That is to say, if your narrator is a newspaperman, use the comparisons that make sense to him. Dark as spilled ink. Rustling like newsprint. Above the Fold. Different language than a military man or an athlete might use. You don’t need to get too heavy handed about it, but if you tilt things that way, it lets you use these things to show the reader things about the observer without needing to explicitly call them out.

    -Rob D.

    • @Rob:

      For the most part, I love that. It’s as much about metaphor as it is about hyperbole, but fuck it, I love metaphor. I love metaphors in ways I cannot describe. Joe Landsale, for the record, is the King Of Awesome Metaphors.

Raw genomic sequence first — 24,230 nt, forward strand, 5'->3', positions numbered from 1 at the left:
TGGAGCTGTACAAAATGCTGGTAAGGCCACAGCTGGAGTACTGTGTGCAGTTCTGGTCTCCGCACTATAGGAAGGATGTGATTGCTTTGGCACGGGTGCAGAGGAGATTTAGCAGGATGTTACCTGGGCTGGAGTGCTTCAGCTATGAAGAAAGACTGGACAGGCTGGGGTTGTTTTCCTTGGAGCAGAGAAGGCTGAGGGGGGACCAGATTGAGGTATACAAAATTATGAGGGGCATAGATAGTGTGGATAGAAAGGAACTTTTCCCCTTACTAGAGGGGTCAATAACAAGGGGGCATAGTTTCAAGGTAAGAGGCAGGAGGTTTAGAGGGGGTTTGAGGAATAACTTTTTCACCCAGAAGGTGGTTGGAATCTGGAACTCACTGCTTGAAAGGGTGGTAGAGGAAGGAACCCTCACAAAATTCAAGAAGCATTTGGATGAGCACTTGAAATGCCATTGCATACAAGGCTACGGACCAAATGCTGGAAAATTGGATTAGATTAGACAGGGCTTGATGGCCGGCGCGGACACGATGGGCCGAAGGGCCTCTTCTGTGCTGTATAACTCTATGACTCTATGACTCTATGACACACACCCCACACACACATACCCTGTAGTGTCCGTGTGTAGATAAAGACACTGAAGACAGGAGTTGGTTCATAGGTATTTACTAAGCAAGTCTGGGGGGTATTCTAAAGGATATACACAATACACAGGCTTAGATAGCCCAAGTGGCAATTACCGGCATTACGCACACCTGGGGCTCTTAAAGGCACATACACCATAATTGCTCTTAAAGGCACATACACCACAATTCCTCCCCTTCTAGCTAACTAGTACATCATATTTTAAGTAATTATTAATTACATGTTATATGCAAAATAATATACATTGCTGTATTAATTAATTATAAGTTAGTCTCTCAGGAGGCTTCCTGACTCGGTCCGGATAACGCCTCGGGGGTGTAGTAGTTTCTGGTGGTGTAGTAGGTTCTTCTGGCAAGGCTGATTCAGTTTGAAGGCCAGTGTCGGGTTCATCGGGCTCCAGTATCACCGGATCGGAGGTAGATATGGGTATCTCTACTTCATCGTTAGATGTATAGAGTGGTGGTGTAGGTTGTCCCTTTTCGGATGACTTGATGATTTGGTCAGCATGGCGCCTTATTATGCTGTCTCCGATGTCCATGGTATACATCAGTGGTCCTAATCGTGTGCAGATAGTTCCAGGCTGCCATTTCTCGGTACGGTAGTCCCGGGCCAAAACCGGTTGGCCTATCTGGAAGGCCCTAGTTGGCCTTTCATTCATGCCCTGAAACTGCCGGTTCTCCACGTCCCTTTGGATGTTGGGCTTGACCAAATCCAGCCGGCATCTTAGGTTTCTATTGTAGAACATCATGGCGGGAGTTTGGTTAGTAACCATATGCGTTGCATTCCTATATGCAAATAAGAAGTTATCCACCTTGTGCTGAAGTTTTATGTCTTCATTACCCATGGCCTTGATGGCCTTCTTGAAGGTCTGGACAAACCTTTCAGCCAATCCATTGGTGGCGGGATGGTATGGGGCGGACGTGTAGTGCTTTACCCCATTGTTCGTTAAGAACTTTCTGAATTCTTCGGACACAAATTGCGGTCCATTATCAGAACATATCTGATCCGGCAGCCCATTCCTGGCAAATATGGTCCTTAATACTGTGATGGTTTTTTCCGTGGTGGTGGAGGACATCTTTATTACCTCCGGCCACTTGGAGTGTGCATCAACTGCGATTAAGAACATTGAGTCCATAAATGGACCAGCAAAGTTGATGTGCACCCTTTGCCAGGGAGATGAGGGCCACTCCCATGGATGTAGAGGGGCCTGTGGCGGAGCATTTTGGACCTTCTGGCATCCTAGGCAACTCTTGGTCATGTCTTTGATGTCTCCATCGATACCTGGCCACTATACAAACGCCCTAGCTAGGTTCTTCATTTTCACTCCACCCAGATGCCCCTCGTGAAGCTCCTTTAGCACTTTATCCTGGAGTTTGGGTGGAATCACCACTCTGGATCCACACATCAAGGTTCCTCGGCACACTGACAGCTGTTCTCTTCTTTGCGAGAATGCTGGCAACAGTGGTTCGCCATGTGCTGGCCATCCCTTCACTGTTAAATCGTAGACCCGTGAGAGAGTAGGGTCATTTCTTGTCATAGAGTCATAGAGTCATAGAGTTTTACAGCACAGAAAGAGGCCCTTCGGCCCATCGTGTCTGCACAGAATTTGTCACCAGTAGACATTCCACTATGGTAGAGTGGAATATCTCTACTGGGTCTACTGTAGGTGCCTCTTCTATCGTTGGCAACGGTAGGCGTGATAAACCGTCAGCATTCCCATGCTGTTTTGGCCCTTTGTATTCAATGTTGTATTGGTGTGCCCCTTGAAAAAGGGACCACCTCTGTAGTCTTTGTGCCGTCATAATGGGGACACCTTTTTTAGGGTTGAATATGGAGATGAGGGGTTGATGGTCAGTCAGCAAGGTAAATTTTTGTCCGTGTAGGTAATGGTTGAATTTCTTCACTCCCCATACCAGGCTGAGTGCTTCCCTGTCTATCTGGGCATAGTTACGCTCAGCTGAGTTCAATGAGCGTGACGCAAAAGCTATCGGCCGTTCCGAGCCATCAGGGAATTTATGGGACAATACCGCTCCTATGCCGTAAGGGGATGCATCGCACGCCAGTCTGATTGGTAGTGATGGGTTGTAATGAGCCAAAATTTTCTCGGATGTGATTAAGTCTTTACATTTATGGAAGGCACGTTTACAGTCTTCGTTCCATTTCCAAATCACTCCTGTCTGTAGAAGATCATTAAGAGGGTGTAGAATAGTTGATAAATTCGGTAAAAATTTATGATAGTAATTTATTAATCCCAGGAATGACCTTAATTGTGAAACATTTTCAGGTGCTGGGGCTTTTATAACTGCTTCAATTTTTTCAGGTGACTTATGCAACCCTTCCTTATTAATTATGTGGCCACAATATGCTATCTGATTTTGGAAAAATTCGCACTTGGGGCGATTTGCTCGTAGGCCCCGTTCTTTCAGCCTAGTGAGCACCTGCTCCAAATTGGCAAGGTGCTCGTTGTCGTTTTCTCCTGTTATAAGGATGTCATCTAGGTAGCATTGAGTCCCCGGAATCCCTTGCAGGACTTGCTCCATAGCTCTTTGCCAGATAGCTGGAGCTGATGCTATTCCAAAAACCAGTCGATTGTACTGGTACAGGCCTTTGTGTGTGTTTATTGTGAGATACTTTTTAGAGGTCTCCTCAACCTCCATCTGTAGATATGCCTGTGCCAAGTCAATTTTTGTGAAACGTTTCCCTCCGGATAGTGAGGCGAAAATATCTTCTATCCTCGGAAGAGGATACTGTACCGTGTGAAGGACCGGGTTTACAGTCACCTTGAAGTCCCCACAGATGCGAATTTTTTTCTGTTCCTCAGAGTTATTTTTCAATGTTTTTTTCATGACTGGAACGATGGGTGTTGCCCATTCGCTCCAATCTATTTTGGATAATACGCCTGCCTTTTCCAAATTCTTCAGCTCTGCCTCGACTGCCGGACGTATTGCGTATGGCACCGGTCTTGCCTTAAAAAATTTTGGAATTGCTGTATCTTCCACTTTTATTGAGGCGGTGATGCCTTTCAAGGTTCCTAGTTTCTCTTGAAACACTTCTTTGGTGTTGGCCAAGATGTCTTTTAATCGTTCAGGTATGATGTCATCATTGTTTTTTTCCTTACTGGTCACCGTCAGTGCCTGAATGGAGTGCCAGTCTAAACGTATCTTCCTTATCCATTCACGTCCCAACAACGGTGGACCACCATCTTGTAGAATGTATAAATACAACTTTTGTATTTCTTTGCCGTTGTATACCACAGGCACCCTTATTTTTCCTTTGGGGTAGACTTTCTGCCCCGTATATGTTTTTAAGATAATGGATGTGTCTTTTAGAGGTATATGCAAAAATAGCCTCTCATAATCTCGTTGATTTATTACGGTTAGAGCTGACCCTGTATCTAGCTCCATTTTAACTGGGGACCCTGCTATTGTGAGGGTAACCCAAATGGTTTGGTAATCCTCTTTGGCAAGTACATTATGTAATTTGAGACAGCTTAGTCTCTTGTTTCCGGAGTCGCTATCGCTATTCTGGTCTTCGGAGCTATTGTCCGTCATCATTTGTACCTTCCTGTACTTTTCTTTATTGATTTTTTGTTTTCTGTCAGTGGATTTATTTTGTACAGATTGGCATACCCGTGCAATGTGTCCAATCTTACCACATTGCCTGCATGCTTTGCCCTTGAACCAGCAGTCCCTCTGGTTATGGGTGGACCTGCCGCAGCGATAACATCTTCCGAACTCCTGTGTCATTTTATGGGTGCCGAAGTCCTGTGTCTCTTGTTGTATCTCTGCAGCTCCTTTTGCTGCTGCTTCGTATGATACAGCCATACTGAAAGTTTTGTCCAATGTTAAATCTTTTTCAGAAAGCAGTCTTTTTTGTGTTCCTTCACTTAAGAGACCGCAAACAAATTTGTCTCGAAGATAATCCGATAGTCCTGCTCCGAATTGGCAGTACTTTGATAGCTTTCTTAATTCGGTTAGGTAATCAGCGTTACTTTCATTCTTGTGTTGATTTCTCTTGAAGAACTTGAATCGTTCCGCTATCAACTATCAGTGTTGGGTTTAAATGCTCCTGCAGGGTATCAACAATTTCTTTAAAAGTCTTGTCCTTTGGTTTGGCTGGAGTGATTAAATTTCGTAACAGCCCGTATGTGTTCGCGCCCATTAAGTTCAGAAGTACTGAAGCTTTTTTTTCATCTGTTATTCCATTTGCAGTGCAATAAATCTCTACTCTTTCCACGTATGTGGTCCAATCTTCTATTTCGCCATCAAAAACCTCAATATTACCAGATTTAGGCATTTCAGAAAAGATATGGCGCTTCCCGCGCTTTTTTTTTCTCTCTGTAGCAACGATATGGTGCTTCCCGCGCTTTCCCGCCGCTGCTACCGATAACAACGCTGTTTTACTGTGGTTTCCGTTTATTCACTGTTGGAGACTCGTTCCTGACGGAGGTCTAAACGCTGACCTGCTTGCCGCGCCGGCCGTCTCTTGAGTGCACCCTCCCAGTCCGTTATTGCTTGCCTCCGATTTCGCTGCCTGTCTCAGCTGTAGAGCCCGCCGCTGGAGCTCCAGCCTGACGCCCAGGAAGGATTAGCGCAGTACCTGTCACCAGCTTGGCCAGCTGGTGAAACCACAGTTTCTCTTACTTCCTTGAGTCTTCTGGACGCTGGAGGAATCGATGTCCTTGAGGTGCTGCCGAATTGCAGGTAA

In certain books — say, hardboiled, or certain genre conventions, or even something with a tongue-in-cheek approach — that could be very valuable.

      Outside of that, it could be very easy to misuse — meaning, could be easy to go heavy-handed with it. Going too far with that borders on “punning,” almost. You could argue that Chandler did this, but put additional steps between the subject and the metaphor — so, it’s less a direct through-and-through personification, but rather, a more distant (yet still linked) throughline. So, if he writes about someone liking to be a “kept poodle,” they’re not a dog handler, but rather, he’s drawing a comparison between the more abstract elements of “poodledom.” Effete, primping, prancing, etc. — it’s not “a leashed dog,” but a “kept poodle.” That metaphor still has that layer, that throughline, but it’s less overt.

      Or something like that.

      — c.